HOT DOCS ’15: ‘Dreamcatcher’ fights human trafficking with both truth and hope


DREAMCATCHER premiered Friday, April 24 at Toronto’s Isabel Bader Theatre. For further screenings of the film, head here.

A dreamcatcher keeps a watchful eye out for evil forces. So it only seems fitting that the spiritual token would inspire the title of Brenda Myers-Powell’s inspiring, yet heartbreaking organization focused on saving young women from entering prostitution (and other women from staying in it), as well as the title of Kim Longinotto’s brutally honest, yet hopeful film centred on it.

Dreamcatcher not only follows Myers-Powell as she helps women find their way out of the damaging–we’re talking physically and mentally in all senses–and discrimination-based trade, it is also about digging up the truths about the trafficking of women, particularly African American women, in America. And let me just say that the truth ain’t pretty. No, not at all.

Before we even get to the women that Myers-Powell is helping, we learn about her personal history with prostitution, a former life where drugs and turning tricks came before her children, not to mention her own health and safety. If it isn’t shocking enough to find out that Myers-Powell got out of the business after she lost her face–her face!–during a horrific encounter with a client, wait until you hear how casually some of the still-working women she deals with brush off the fact that their friends have been killed (and we’re talking recently) on the job. Better (or should it be worse?) yet, prepare to hear the nightmarish tales of some brave former prostitutes, now in jail for trafficking, who are willing to share stories of their days of dealing with the type of abusive, misogynistic men who would break their jaws and still ask them to perform oral sex.

Although many of the stories women reveal in Dreamcatcher offer unshakeable insight into an industry fueled by a lack of respect for women and their bodies, Longinotto juxtaposes them wonderfully against the exact opposite: moments of Myers-Powell doing her best to show women, young and old, that they deserve to be treated as people of worth, not as commodities for show. This woman is honestly a goldmine of a subject, not only because she does incredible work, but because she does it all with an upbeat grace and endless amount of understanding. One minute she’s respectfully real-talking with a pregnant prostitute about relapsing on crack, the next minute she’s singing “As” (by Stevie Wonder) to a group of high school girls who have been victims of sexual trauma and thus, she believes, could be at risk of turning to prostitution in desperate times. (Trigger warning: a lot of the film deals with sexual abuse frankly, suggesting that it can often colour how a woman views appropriate sexual conduct.)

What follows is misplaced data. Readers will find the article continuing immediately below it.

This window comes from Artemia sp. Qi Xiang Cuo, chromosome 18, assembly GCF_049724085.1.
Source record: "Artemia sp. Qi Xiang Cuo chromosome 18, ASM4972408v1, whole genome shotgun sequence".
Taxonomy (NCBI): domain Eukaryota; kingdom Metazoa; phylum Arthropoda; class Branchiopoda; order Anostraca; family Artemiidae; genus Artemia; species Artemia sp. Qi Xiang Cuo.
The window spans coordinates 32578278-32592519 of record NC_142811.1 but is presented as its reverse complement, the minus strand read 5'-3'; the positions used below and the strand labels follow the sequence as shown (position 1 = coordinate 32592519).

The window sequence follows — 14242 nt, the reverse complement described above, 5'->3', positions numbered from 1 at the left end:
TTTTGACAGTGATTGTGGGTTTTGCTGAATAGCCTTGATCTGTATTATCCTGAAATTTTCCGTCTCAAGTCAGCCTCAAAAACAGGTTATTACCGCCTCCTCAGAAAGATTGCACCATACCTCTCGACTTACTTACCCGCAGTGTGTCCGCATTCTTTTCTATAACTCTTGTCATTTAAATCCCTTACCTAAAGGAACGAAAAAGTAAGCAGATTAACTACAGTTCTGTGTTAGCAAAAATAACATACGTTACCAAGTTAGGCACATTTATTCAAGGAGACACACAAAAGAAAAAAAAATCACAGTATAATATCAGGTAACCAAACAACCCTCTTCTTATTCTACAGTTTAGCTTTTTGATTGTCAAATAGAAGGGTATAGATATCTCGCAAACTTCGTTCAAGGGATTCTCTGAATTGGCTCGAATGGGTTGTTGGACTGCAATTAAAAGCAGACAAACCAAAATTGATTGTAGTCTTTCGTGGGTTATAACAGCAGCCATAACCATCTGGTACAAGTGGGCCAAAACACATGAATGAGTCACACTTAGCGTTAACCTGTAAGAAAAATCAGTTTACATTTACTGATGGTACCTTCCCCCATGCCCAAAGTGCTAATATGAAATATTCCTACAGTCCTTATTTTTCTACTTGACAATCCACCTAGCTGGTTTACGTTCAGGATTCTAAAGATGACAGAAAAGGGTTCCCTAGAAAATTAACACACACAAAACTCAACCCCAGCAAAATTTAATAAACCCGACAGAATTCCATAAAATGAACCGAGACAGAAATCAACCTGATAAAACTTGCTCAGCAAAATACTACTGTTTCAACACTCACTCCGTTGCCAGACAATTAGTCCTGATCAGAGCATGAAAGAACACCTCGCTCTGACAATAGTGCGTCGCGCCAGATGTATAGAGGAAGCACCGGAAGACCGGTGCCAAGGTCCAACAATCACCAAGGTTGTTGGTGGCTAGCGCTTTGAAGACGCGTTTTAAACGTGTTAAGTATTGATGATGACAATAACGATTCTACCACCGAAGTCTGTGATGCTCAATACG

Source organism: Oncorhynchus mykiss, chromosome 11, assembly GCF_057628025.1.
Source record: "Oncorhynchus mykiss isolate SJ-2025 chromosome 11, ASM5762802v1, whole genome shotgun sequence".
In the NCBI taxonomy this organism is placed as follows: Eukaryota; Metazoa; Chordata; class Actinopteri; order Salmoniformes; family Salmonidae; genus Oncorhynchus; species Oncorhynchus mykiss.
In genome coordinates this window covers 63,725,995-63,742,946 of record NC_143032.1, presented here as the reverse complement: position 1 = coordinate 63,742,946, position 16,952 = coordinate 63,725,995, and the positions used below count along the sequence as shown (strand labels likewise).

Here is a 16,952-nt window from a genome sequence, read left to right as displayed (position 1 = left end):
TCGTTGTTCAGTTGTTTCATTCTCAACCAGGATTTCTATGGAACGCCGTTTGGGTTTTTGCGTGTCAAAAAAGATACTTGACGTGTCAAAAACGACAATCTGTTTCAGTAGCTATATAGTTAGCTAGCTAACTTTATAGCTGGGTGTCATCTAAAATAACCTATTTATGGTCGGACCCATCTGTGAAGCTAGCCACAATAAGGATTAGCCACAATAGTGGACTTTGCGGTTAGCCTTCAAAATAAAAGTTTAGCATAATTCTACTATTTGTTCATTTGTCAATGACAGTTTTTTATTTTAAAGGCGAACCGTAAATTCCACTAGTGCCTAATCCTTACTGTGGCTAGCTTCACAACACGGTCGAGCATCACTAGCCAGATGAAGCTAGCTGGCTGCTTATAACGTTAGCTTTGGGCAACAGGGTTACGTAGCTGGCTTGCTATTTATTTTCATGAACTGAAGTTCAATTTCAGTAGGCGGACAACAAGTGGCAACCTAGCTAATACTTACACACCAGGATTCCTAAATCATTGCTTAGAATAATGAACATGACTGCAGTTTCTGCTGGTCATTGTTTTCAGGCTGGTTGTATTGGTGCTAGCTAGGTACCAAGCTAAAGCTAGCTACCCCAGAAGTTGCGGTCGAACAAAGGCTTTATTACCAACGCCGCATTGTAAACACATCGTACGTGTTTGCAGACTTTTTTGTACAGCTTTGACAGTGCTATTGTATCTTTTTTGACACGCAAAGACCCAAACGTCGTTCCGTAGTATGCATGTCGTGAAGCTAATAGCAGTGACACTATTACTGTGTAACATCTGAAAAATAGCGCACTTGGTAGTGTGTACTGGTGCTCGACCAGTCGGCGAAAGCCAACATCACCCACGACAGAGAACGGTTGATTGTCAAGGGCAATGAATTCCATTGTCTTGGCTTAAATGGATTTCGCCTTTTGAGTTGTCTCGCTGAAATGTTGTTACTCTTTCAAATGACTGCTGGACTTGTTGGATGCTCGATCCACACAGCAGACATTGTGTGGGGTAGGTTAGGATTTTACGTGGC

The fact is, Longinotto’s film would be more realistically depressing than surprisingly loving without Myers-Powell. But Longinotto clearly sees Myers-Powell’s strength as well, as the director not only allows her subject to be seen in most scenes, but also allows her to interview most of the subjects featured. This gives the film a genuine, true-to-life quality, as if you’re walking in on one of Myers-Powell’s sessions with these women. It’s an especially effective technique as Myers-Powell speaks to some of the younger women featured in the film, as you can see them open up to their mentor in a way that they wouldn’t a filmmaker.

If these reasons weren’t enough to make you want to catch Dreamcatcher ASAP, do know that in addition to speaking with Myers-Powell, her “Dreamcatcher girls” and her family, we also get to know the other side of prostitution, a.k.a. the men who lure women into, and keep them coming back to, the game. One interviewee is Brenda’s reformed male coworker and while speaking with both Longinotto and the aforementioned high school group, he provides real and harrowing insight into how pimps view their so-called “wives” and what damage this view can do.

Clearly, if we’re going to stop human trafficking, we need to confront it from both sides of the unfortunate equation. Thankfully, women like Myers-Powell and Longinotto not only see this, but are working tirelessly to make the rest of us get there too.


Emily is covering the 2015 Hot Docs Film Festival live from Toronto. Check out more Hot Docs reviews here.


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